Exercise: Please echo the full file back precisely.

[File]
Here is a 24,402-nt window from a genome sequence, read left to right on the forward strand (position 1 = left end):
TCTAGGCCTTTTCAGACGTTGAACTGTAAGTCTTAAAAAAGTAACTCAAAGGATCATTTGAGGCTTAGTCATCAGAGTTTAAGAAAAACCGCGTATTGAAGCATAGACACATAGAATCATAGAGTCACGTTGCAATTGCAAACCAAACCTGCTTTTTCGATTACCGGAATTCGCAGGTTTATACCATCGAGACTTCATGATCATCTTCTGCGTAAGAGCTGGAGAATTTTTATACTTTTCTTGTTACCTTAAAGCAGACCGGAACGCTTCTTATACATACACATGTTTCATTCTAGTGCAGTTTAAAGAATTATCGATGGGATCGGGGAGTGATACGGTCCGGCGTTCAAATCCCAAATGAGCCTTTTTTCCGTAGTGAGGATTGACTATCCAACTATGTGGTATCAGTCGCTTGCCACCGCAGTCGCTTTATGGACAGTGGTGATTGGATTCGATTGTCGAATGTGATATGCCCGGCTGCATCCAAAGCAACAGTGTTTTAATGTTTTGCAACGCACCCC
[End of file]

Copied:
Here is a 24,402-nt window from a genome sequence, read left to right on the forward strand (position 1 = left end):
TCTAGGCCTTTTCAGACGTTGAACTGTAAGTCTTAAAAAAGTAACTCAAAGGATCATTTGAGGCTTAGTCATCAGAGTTTAAGAAAAACCGCGTATTGAAGCATAGACACATAGAATCATAGAGTCACGTTGCAATTGCAAACCAAACCTGCTTTTTCGATTACCGGAATTCGCAGGTTTATACCATCGAGACTTCATGATCATCTTCTGCGTAAGAGCTGGAGAATTTTTATACTTTTCTTGTTACCTTAAAGCAGACCGGAACGCTTCTTATACATACACATGTTTCATTCTAGTGCAGTTTAAAGAATTATCGATGGGATCGGGGAGTGATACGGTCCGGCGTTCAAATCCCAAATGAGCCTTTTTTCCGTAGTGAGGATTGACTATCCAACTATGTGGTATCAGTCGCTTGCCACCGCAGTCGCTTTATGGACAGTGGTGATTGGATTCGATTGTCGAATGTGATATGCCCGGCTGCATCCAAAGCAACAGTGTTTTAATGTTTTGCAACGCACCCC